The complainant also argues that the respondent's alleged failure to properly apply the contractual just cause provision when it terminated the complainant's employment, is cognizable as an adverse term or condition of employment here and was discriminatory. Again, the complainant did not include this allegation in his charge of discrimination. Moreover, the proper avenue for litigating the just cause issue is through the contract grievance process. 

Evidentiary rulings

The commission agrees with each of the evidentiary rulings challenged by the complainant.

The ALJ ruled that the testimony of the complainant's treating psychologist as to the complainant's individual character traits and his likelihood of re-offending was irrelevant. This is the proper ruling since it is not the individual's unique character traits which are relevant to determining whether the substantial relationship test is satisfied but instead the character traits necessarily exhibited by an individual who commits a particular offense, as gleaned from an examination of the elements of the offense. County of Milwaukee, supra. Moreover, the likelihood that an employee will re-offend is generally immaterial to this analysis. See, e.g., Jackson v. Summit Logistics Services, Inc., ERD Case No. CR200200067 (LIRC Oct. 30, 2003); Villarreal v. S. C. Johnson and Son, Inc., ERD Case No. CR199903770 (LIRC Dec. 30, 2002).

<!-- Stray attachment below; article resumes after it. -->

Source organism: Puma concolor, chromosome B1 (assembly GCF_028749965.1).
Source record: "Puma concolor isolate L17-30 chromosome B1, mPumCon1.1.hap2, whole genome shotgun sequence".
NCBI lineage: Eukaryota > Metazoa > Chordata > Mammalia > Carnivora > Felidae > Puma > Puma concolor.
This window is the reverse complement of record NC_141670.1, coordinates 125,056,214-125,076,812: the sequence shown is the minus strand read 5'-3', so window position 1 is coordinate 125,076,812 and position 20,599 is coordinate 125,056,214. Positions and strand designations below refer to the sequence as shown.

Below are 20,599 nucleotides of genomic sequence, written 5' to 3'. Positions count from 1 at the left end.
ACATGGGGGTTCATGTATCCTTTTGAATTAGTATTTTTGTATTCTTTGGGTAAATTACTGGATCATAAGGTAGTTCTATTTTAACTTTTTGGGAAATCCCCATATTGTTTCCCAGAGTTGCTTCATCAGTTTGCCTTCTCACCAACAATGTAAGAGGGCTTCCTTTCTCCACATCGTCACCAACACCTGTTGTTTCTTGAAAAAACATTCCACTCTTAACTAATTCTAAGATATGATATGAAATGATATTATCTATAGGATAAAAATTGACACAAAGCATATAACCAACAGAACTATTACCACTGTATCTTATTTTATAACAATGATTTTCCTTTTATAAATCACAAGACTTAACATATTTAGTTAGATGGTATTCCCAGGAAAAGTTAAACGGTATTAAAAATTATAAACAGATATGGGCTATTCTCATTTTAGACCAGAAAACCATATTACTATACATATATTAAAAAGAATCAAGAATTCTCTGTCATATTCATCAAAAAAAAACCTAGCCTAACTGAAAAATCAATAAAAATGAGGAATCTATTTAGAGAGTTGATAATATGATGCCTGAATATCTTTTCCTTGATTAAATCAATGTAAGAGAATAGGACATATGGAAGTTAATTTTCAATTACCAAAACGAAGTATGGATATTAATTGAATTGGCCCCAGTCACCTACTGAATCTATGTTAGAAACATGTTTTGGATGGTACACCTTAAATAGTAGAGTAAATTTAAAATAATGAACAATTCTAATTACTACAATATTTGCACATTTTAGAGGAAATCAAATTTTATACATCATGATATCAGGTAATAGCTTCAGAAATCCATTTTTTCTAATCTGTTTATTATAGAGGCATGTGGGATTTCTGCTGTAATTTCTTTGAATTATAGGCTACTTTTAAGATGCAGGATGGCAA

The ALJ also ruled that the testimony of certain probation officers as to required sex offender notices was irrelevant. Apparently, these probation officers would have testified to their efforts to "make arrangements" with the respondent to "minimize the need for sex offender notices to be sent to customers," thereby minimizing potential damage to the public's trust in the respondent through nondisclosure or limited disclosure of the complainant's convictions. Once again, however, the substantial relationship test is an objective one, and evidence as to such post-conviction actions or impact is irrelevant to its application.